Lewis, Carton and Mintz. The opinion of the Court was delivered by Mintz, J.A.D.
[122 NJSuper Page 128] In this declaratory judgment proceeding plaintiffs sought an adjudication of coverage under a homeowners' policy "Broad Form" issued by defendant Continental Insurance Company (Continental) to John Solomon and Bertha Solomon. Plaintiffs asserted additional claims of equitable estoppel to deny coverage, and reformation, if necessary, of the policy so as to provide coverage, indemnification
by Continental for any loss they might sustain through the negligence of Continental's agent, Dittmar Insurance Agency (Dittmar), and indemnification from Dittmar for any loss sustained because of Dittmar's negligence in obtaining the insurance coverage requested by plaintiffs.
Following a nonjury trial the judge found adversely to plaintiffs on all issues. Post-trial motions were made and denied. This appeal ensued.
In 1938 plaintiffs John and Bertha Solomon purchased property located in Howell Township consisting of 16 I/2 acres on which was situated a dwelling, a chicken coop and a hatchery. They used the dwelling for their residence and engaged in chicken farming until 1956. After that, plaintiffs raised corn on the property until 1963 or 1964. Thereafter the property was used by them for residential purposes only.
Plaintiff Eugene Solomon is the son of plaintiffs John and Bertha. He lived on the premises until July 1967, at which time he married and established a separate residence. In 1964, while residing on the premises, Eugene started a gun shop. His gunsmithing activities were conducted in a portion of one of the buildings that was formerly used as a chicken hatchery. This activity began as a hobby. However, in 1967 he grossed approximately $50,000 a year, and netted about $2000 that year from this gunsmithing business, which included the sale of guns, ammunition and shooting clothing. He attributed the small profit margin to the fact that he did most of his dealings with friends and acquaintances. It should be noted that Eugene also had full-time employment elsewhere. Eugene further testified that he had business cards, and stationery with a business letterhead on it -- "E. H. Solomon and Shooter Supplies" -- but that this stationery was used to procure orders from distributors. He did not otherwise advertise.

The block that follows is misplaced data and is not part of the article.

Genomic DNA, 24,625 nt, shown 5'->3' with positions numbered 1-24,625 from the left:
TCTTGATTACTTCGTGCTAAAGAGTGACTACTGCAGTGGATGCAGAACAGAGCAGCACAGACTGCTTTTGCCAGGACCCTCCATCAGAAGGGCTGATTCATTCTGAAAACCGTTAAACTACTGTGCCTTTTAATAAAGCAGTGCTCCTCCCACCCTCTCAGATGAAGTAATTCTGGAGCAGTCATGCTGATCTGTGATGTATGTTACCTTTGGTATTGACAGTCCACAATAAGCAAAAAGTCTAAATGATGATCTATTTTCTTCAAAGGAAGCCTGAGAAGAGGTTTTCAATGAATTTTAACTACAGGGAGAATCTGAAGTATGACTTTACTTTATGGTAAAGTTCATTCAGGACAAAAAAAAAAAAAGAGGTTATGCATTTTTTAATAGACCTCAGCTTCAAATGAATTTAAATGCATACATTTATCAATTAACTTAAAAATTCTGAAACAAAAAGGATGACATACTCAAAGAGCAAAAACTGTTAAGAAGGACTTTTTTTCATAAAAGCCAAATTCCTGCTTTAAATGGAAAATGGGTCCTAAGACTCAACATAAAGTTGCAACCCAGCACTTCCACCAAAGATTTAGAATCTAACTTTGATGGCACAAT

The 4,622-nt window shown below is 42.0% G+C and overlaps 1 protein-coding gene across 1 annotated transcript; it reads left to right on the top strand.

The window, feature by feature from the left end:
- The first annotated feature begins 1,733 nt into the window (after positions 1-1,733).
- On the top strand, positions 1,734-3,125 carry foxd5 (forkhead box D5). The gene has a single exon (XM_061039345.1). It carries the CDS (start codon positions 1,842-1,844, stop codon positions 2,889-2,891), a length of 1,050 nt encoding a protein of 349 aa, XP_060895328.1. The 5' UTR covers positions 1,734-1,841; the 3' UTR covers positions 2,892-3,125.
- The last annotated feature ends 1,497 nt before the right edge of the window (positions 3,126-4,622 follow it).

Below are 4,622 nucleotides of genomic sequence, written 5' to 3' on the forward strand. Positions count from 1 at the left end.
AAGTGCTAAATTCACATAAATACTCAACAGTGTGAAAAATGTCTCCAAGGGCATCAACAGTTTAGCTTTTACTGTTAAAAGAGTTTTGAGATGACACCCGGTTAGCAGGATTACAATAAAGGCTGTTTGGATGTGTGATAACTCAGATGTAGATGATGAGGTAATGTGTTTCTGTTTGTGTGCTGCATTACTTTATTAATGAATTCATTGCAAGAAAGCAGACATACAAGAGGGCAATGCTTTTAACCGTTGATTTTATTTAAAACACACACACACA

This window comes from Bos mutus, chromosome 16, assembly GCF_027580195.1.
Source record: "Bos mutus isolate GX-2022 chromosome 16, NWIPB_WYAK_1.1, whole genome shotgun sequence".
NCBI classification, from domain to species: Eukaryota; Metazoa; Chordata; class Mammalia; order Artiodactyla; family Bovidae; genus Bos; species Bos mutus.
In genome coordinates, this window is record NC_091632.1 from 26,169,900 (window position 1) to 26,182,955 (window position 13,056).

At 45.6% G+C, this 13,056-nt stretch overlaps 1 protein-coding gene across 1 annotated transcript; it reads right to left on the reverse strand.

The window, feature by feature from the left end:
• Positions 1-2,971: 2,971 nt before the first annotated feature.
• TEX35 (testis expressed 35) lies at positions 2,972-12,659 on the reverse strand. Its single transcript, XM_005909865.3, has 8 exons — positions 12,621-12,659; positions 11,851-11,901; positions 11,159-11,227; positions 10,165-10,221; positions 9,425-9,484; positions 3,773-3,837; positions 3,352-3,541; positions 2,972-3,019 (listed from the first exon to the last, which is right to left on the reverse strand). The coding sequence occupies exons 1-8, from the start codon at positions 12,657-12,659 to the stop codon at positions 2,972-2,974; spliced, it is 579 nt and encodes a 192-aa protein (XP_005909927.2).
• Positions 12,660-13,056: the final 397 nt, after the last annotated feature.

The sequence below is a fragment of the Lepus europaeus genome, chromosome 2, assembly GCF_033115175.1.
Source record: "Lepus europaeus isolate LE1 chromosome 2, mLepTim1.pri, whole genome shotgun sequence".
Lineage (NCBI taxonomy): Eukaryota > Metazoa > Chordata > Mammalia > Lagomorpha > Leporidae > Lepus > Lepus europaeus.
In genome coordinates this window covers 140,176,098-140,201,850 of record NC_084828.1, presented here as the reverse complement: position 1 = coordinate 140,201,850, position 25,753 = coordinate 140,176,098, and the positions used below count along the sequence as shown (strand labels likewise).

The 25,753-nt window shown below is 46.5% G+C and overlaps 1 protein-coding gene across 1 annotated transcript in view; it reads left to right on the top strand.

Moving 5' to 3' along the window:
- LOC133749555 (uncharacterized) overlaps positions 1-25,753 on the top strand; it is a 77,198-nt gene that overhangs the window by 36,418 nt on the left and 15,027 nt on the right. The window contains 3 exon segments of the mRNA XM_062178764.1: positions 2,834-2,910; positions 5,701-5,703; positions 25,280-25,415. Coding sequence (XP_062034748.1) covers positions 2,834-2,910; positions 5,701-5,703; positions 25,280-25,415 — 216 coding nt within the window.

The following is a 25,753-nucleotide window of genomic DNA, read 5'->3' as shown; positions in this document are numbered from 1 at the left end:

On November 12, 1967, four months after Eugene had changed his residence, a fire broke out in the building where Eugene carried on his gunsmithing activities. Robert Lucas
was a volunteer firearm fighting the fire. He allegedly was injured as a result of a gunpowder explosion, and filed suit against all plaintiffs seeking recovery for said injuries. This declaratory judgment proceeding was initiated upon Continental's refusal to defend the Solomons in the Lucas litigation.
Originally, plaintiffs John and Bertha Solomon did their insurance business with the Butcher Agency, which was taken over by defendant Dittmar. In 1963 Dittmar, as agent for Fidelity-Phoenix Insurance Company, issued to plaintiffs a homeowners' policy "at the suggestion" of Mr. Dittmar, a corporate officer of Dittmar.
The policy was to expire on October 11, 1966. Prior to that date Mr. and Mrs. Solomon received a letter from Dittmar pointing out that the old policy was about to expire and suggesting increased coverage. Mrs. Solomon visited Dittmar to discuss the renewal. She testified that upon arriving at the agency she was referred by Mr. Dittmar to an unidentified girl who made no other inquiry than "how many rooms are there?" and then stated that "we'll take care of everything; we'll send you the policy. You're insured for all." Significantly, Continental does not allege any misrepresentation by Mrs. Solomon or her husband in the procurement of the policy.
In due course the Continental homeowners' policy was issued, to run from October 11, 1966 to October 11, 1969. The pertinent ...